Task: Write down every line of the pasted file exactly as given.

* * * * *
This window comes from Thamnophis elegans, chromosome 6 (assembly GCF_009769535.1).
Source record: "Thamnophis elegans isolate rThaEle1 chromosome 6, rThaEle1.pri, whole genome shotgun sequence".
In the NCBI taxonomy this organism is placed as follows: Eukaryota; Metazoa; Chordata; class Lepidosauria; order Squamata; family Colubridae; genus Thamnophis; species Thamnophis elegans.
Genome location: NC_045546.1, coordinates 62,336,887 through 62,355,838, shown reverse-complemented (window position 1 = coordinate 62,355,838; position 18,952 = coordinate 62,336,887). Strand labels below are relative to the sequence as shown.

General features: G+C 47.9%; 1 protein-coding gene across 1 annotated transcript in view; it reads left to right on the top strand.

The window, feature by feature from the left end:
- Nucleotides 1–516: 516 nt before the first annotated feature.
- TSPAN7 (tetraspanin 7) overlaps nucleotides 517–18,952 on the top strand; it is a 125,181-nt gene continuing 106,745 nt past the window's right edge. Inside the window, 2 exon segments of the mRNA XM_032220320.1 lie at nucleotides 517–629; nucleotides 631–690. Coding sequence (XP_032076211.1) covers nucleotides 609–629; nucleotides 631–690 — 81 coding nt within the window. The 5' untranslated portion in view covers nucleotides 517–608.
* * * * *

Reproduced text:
This window comes from Thamnophis elegans, chromosome 6 (assembly GCF_009769535.1).
Source record: "Thamnophis elegans isolate rThaEle1 chromosome 6, rThaEle1.pri, whole genome shotgun sequence".
In the NCBI taxonomy this organism is placed as follows: Eukaryota; Metazoa; Chordata; class Lepidosauria; order Squamata; family Colubridae; genus Thamnophis; species Thamnophis elegans.
Genome location: NC_045546.1, coordinates 62,336,887 through 62,355,838, shown reverse-complemented (window position 1 = coordinate 62,355,838; position 18,952 = coordinate 62,336,887). Strand labels below are relative to the sequence as shown.

General features: G+C 47.9%; 1 protein-coding gene across 1 annotated transcript in view; it reads left to right on the top strand.

The window, feature by feature from the left end:
- Nucleotides 1–516: 516 nt before the first annotated feature.
- TSPAN7 (tetraspanin 7) overlaps nucleotides 517–18,952 on the top strand; it is a 125,181-nt gene continuing 106,745 nt past the window's right edge. Inside the window, 2 exon segments of the mRNA XM_032220320.1 lie at nucleotides 517–629; nucleotides 631–690. Coding sequence (XP_032076211.1) covers nucleotides 609–629; nucleotides 631–690 — 81 coding nt within the window. The 5' untranslated portion in view covers nucleotides 517–608.